Full of gruesome acts of revenge and dirty family secrets, the film is a sick extravaganza comparable to recent efforts by Darren Aronofsky (Black Swan) and Danny Boyle (Trance), but it's a more controlled work than either. The directorial curlicues don't feel random—indeed, the film has a sustained, streamlined momentum that feels unlike much else in Lee's body of work. The Brooklyn-based director has never lacked for energy or imagination, but his movies tend to be all over the place in terms of what they want to say and do. To see him working with such focus is striking. If the movie is just an exercise, then at least it's a purposeful one. Lee's trying new things here, working in a different register than he normally does.
Perhaps it's more than an exercise. Lee talked for years about remaking Chan-wook Park's Grand Guignol thriller, one of the most internationally successful films of the so-called South Korean new wave. In none of the interviews I've read in which Lee discusses the film (which have been only a handful, admittedly) does he explain what drew him to the material. If I had to guess, though, he probably felt a certain admiration for Park. The original Oldboy is a triumph of directorial style, recalling such expressionist classics as The Last Laugh or Spies in the totality of its storyteller's vision. The elaborate pulp storyline, which hinges on absurd double crosses carried out over many years, registers as ornate, even classical. Many critics used the term "Jacobean" to describe the revenge narrative, and one might invoke the Oedipus myth as well. That Oldboy is widely appreciated as serious art and not as an exploitation movie is something of a testament to the art of film direction.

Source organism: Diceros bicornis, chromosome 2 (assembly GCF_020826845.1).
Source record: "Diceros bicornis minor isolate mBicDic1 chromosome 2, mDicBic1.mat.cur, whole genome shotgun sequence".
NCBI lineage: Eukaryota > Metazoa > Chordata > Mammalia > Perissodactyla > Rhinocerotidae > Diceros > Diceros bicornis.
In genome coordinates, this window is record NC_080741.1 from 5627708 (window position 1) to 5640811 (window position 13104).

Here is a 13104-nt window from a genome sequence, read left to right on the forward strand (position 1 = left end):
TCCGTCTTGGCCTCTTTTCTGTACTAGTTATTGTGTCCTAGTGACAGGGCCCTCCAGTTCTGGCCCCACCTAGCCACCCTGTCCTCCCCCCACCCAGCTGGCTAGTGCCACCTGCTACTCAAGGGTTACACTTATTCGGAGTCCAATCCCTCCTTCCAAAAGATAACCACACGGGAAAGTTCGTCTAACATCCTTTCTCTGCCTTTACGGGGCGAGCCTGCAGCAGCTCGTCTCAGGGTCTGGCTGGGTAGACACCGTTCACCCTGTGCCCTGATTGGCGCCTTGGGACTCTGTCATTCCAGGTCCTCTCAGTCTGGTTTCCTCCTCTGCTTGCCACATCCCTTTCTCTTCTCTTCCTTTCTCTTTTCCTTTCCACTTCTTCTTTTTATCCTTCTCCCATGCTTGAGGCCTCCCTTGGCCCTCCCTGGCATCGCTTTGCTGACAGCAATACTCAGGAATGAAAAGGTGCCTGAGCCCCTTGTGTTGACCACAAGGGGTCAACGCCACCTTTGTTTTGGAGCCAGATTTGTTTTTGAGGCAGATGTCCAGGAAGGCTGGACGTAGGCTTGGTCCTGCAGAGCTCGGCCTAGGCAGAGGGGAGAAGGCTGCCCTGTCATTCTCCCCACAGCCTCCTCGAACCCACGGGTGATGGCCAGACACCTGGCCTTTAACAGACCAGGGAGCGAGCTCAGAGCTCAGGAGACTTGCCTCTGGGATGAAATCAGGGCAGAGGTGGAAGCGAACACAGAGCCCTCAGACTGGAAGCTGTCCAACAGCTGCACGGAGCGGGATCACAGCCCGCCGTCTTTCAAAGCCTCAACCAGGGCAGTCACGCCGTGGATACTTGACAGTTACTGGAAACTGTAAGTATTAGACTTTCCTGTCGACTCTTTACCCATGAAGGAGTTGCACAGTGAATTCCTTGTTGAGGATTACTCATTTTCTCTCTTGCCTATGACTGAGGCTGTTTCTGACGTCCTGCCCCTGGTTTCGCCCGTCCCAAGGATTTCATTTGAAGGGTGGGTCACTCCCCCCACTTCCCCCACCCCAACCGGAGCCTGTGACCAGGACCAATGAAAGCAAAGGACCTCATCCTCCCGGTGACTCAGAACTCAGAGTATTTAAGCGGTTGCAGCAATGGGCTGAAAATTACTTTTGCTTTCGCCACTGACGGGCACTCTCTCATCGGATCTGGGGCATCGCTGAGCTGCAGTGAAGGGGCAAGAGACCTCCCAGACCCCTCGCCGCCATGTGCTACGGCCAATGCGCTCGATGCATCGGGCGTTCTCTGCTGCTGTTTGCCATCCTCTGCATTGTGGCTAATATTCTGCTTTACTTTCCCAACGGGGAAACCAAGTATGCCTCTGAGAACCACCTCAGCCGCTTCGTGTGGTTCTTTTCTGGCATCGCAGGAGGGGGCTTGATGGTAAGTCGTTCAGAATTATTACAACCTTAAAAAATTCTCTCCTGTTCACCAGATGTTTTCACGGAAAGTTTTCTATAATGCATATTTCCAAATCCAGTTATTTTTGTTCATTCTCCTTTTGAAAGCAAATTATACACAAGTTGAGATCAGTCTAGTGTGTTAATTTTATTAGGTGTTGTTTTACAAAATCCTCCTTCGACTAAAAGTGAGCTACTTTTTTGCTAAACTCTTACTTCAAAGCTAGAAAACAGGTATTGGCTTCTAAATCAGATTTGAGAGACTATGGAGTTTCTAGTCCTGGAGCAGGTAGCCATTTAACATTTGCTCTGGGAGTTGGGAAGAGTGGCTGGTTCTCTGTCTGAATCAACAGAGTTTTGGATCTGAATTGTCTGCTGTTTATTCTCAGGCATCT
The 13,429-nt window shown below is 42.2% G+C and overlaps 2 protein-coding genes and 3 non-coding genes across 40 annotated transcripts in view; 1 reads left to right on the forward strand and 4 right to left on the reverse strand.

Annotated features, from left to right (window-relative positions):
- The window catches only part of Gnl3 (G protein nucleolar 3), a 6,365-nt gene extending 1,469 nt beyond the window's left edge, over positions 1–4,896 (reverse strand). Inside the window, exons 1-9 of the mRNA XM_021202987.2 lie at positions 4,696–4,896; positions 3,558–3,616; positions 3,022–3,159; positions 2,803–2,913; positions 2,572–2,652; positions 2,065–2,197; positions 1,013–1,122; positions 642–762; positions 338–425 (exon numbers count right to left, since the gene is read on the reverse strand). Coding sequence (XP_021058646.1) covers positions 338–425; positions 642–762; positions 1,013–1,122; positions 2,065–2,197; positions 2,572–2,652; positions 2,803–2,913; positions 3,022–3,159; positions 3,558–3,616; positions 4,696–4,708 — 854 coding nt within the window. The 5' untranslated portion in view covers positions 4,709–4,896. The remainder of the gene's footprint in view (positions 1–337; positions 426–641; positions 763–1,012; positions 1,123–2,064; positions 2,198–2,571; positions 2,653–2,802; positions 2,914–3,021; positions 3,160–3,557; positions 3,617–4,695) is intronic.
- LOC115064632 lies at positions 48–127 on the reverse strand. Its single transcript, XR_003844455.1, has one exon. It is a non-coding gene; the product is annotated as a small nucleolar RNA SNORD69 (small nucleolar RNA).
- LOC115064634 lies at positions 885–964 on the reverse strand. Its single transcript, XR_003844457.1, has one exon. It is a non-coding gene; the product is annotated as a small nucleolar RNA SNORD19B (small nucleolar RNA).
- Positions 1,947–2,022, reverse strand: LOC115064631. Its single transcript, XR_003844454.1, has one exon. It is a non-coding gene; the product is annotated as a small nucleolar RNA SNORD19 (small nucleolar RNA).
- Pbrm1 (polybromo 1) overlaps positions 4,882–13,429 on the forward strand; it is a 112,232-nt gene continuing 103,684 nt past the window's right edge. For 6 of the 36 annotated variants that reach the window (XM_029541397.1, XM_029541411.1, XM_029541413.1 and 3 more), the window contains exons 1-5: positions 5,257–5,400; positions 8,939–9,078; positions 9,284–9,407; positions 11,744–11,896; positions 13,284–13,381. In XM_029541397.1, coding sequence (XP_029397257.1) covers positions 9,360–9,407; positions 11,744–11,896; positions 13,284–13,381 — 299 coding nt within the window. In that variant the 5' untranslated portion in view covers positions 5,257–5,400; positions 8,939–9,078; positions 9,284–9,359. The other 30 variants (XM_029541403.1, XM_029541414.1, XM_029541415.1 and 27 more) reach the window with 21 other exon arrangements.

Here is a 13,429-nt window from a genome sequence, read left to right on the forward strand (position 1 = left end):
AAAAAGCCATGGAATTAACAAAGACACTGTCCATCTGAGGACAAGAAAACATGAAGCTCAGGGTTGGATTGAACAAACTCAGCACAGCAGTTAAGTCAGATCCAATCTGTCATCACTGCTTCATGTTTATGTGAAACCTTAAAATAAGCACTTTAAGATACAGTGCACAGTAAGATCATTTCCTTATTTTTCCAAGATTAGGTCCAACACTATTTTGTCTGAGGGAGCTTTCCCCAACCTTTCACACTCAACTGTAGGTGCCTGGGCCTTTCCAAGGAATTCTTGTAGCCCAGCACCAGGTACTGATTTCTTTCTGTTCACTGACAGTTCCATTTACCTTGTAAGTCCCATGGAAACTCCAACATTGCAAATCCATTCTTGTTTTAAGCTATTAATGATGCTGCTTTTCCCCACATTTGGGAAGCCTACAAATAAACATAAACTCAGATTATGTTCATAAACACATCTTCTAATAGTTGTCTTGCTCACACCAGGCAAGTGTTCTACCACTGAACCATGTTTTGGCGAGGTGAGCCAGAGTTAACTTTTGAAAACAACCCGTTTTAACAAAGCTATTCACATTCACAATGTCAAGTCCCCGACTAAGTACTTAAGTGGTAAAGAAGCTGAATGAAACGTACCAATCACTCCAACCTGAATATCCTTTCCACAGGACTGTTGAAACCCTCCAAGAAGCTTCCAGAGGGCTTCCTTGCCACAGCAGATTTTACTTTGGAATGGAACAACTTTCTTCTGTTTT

I can see plenty of moviemakers (not just Lee) experiencing a shameful sense of kinship with the villain of Park's film. His revenge on the antihero involves overseeing every minute of his life for decades—it's like a comic exaggeration of a certain type of film director's impulse to control all aspects of the world he or she inhabits. Lee, for better and for worse, is one of those directors. You can feel it in the distinctive pulse of his editing and in his use of music to define the exact emotional tenor of a scene.
As with Park, Lee's movies contain little in the way of downtime. This stems as much from his creative energy as from his restless interest in current events (the Oldboy remake feels most distinctly like Lee's work when it incorporates images from TV news). The director's insistence on keeping things topical can have an exhilarating effect, as though the movie were about to leap off the screen and into real life. (Park achieves a similar effect when he switches from pulp-storytelling mode to one of acute psychological realism—it's one of the most impressive tricks in his bag.) Yet the sense of urgency that informs Lee's best films (Do the Right Thing, When the Levees Broke) can also work against him. For one thing, he often seems too impatient to grant sympathetic imagination to characters he dislikes. Lee may be one of our country's most sensitive filmmakers when it comes to portraying the disenfranchised, but when it comes to portraying people in power, his movies can feel broad, reductive, or juvenile. I'm thinking of Tim Robbins's scenes in Jungle Fever, the distorted-view section of Crooklyn, the TV executives in Bamboozled, and the corporate-malfeasance subplot of She Hate Me (if not the entire film).
The main characters of Oldboy are a couple of rich bullies who are perfectly OK with ignoring the rest of the world in order to pursue what they want. In this regard, they're like villains in a Spike Lee movie—specifically, the offscreen villains of Right Thing, Get on the Bus, 25th Hour, and Levees, those people in power whose greed and indifference to suffering are the cause of so much social strife in America. Oldboy's elemental revenge plot serves Lee well, I think. Larger than life and totally depraved, it speaks to a concept of power that underlies much of his work.